Sample Performance-Based Question

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A reader recently queried about a sample performance-based question he saw on CompTIA’s website. He was confused by it and wanted to know how he could answer it.

Normally, it’s easy to answer these types of queries. I encourage the reader to read the explanation and point out that questions without explanations may be brain dumps. One of the dangers with brain dumps is that they often have incorrect answers. This combined with no explanations encourage people to memorize incorrect answers causing them to fail the live exam without knowing why.

Unfortunately, CompTIA chose not to give an explanation with the sample.

Similar Sample Performance-Based Question

Here’s a similar sample Performance-Based Question based on the sample posted by Comptia. It’s not exact, but if you apply the same knowledge learned with this, you can correctly answer the CompTIA sample.

Question. After a recent attack, security administrators configured a DMZ and placed appropriate servers within it.

After completing their work, one of the users on the 2nd floor reported that he could no longer access the getcertifiedgetahead.com site on the Internet. The following graphic shows part of the network:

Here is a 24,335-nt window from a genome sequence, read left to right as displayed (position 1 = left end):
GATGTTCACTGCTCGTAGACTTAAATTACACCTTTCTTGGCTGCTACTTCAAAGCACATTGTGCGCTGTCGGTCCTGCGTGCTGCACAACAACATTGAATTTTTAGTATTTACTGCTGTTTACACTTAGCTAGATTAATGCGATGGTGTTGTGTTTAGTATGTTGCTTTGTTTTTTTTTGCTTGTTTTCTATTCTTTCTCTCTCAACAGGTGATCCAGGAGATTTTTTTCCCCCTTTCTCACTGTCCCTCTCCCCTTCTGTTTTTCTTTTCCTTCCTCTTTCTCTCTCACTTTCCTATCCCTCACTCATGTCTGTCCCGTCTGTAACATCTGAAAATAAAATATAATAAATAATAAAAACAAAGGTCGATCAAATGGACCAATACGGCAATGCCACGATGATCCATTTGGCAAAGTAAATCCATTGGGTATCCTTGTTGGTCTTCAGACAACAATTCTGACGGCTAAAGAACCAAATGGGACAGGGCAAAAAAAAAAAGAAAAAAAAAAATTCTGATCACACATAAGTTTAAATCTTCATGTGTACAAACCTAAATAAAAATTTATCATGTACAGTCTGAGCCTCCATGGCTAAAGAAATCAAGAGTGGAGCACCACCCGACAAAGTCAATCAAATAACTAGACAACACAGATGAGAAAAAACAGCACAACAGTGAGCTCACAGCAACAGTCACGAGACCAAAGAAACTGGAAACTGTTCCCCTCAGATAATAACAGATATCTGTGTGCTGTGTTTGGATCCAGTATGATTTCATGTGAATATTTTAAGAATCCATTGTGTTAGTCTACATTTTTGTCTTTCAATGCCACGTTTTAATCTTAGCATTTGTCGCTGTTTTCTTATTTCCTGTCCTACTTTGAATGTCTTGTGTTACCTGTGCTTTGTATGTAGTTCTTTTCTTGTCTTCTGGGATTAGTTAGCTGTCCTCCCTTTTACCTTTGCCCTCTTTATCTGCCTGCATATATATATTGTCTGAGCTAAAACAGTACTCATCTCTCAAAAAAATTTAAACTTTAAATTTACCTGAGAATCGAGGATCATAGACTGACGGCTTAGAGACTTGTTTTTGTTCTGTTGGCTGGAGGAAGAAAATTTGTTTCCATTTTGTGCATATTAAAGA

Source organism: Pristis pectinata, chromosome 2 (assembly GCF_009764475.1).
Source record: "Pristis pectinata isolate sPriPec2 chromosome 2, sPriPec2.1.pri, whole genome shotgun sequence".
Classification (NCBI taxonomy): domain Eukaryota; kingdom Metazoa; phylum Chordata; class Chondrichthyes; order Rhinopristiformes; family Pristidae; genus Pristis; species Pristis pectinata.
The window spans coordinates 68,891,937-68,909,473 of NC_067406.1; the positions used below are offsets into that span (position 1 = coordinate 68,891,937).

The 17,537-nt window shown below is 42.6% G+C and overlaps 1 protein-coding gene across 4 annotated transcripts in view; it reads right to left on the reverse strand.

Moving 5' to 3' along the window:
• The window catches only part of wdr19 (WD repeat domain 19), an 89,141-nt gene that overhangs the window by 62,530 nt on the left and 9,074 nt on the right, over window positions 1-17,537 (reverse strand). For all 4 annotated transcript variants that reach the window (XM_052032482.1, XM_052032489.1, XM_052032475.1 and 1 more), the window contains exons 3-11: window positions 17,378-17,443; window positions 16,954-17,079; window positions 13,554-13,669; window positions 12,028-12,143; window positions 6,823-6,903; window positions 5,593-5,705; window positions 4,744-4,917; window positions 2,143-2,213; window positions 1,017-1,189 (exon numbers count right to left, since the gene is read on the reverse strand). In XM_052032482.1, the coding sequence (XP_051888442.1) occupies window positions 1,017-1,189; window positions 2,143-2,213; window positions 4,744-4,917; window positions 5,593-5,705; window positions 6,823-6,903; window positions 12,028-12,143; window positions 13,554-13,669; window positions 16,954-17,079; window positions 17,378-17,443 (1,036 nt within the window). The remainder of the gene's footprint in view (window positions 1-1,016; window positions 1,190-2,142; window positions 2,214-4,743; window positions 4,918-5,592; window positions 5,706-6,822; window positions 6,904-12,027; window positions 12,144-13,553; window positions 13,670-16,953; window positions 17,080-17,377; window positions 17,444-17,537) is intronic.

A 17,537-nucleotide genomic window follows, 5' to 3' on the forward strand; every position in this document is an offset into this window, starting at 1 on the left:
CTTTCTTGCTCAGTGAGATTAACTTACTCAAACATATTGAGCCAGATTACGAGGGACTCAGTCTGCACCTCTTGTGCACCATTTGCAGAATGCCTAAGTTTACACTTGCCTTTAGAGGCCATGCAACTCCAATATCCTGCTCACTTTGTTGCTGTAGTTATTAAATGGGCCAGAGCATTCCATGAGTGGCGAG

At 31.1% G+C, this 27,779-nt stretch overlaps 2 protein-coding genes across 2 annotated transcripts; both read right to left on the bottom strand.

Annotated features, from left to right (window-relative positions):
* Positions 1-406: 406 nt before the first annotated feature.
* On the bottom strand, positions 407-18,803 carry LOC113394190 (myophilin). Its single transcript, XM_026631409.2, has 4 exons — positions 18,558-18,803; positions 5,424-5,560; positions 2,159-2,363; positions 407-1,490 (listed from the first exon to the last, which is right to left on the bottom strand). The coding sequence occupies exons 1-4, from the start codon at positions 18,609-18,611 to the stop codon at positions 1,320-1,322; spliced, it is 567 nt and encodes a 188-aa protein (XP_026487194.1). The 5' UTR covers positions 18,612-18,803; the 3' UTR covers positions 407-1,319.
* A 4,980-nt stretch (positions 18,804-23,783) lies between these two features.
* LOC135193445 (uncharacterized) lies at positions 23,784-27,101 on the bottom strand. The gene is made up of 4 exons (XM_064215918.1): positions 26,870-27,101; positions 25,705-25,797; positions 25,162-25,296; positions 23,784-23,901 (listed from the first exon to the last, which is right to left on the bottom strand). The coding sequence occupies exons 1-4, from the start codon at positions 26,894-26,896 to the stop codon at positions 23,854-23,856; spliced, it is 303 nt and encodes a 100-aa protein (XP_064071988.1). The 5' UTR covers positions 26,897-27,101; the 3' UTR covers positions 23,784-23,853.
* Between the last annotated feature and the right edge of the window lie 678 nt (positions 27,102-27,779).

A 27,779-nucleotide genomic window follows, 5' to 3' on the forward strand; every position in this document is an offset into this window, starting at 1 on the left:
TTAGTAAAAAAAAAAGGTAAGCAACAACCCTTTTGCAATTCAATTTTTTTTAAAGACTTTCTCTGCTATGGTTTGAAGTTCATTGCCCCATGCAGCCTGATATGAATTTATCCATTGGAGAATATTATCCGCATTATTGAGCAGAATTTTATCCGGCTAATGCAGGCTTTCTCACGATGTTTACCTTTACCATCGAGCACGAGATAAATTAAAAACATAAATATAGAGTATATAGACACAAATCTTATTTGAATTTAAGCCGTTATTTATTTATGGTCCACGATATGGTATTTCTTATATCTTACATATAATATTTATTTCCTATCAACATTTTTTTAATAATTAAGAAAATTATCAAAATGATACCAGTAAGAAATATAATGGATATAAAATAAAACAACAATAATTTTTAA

Instructions. 

Check the IP addresses and connectivity for each of the relevant computers to determine which computer has been impacted by this change.

Check the ACL and change the rule causing the problem.

Performance-Based Question Function

When you click on Bart’s computer, you’ll see the command line. What command would you enter to check its connectivity?  What command would you enter to determine its IP address?

Similarly, when you click on Homer’s computer, you’ll see the command line. What command would you enter to check its connectivity?  What command would you enter to determine its IP address?

Last, when you click on the router, you can see the configuration for each of the interfaces, and the access control list.

Performance-Based Question Answer Which Computer

Click on Homer’s computer and enter:

ping getcertifiedgetahead.com

It fails.

Because you have verified that Homer’s computer is the one having the problem, you may think you don’t need to repeat this step on Bart’s computer. However, if you skip it, you’ won’t get one of the available points from the question.

Remember, the instructions stated:

“Check the IP addresses and connectivity for each of the relevant computers to determine which computer has been impacted by this change.”

The relevant computers are on Floor 2. Click on Bart’s computer and enter

ping getcertifiedgetahead.com

It succeeds.